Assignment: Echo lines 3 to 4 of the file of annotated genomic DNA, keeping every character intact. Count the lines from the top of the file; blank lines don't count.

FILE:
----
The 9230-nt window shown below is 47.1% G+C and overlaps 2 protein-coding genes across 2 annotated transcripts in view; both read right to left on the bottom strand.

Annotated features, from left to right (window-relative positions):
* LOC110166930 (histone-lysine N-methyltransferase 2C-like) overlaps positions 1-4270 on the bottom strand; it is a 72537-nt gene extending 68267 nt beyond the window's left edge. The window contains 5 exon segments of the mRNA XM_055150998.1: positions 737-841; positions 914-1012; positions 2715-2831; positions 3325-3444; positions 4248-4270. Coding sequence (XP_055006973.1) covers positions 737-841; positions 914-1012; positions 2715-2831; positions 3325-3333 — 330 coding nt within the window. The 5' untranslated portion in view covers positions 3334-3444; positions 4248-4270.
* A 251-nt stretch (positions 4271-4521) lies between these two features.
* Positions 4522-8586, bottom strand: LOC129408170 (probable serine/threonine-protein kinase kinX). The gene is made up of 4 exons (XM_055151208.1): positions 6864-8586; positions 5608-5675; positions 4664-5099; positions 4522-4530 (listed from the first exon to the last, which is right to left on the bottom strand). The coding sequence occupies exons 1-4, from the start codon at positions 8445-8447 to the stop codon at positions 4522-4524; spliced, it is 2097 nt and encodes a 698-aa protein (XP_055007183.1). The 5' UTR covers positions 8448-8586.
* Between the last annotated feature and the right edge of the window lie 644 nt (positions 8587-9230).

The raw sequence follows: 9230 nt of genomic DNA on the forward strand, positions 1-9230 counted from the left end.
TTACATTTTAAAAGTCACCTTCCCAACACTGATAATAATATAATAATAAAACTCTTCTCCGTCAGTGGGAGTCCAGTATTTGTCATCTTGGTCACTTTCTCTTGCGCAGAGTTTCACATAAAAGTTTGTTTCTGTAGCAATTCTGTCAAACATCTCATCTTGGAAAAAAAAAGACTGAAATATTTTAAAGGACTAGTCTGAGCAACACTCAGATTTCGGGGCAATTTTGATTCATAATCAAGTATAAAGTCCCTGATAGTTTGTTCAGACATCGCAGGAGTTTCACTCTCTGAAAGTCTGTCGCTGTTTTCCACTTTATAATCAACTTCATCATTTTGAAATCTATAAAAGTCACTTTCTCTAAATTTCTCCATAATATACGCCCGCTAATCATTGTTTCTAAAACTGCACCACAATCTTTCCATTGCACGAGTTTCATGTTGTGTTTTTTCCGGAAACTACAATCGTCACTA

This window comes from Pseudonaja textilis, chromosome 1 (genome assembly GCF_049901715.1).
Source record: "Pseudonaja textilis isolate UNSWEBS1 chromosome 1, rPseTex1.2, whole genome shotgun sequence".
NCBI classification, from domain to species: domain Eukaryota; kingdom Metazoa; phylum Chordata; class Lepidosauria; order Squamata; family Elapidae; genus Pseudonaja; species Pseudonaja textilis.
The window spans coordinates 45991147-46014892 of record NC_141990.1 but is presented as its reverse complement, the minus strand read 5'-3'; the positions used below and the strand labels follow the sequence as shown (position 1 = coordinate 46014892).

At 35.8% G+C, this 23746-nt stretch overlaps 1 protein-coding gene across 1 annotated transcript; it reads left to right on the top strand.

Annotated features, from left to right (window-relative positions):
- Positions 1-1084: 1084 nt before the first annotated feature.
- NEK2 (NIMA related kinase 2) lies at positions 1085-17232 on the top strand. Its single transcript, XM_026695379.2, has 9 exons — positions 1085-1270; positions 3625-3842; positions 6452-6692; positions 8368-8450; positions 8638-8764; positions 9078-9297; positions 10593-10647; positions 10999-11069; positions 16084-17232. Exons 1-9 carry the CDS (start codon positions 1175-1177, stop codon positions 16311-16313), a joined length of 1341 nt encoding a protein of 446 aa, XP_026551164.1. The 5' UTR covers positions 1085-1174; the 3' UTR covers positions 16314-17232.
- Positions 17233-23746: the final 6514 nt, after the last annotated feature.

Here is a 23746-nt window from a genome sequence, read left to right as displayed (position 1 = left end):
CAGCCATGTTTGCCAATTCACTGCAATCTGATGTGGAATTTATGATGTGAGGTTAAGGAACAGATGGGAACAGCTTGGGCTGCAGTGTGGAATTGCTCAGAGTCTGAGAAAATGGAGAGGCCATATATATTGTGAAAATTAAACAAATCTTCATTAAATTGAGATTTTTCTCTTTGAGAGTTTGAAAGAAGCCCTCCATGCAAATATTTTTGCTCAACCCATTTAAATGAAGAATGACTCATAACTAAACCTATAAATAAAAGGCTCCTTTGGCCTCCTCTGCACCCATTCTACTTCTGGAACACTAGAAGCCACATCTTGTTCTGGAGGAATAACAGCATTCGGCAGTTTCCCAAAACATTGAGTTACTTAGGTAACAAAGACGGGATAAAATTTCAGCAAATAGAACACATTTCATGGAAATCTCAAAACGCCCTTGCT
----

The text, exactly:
* LOC110166930 (histone-lysine N-methyltransferase 2C-like) overlaps positions 1-4270 on the bottom strand; it is a 72537-nt gene extending 68267 nt beyond the window's left edge. The window contains 5 exon segments of the mRNA XM_055150998.1: positions 737-841; positions 914-1012; positions 2715-2831; positions 3325-3444; positions 4248-4270. Coding sequence (XP_055006973.1) covers positions 737-841; positions 914-1012; positions 2715-2831; positions 3325-3333 — 330 coding nt within the window. The 5' untranslated portion in view covers positions 3334-3444; positions 4248-4270.
* A 251-nt stretch (positions 4271-4521) lies between these two features.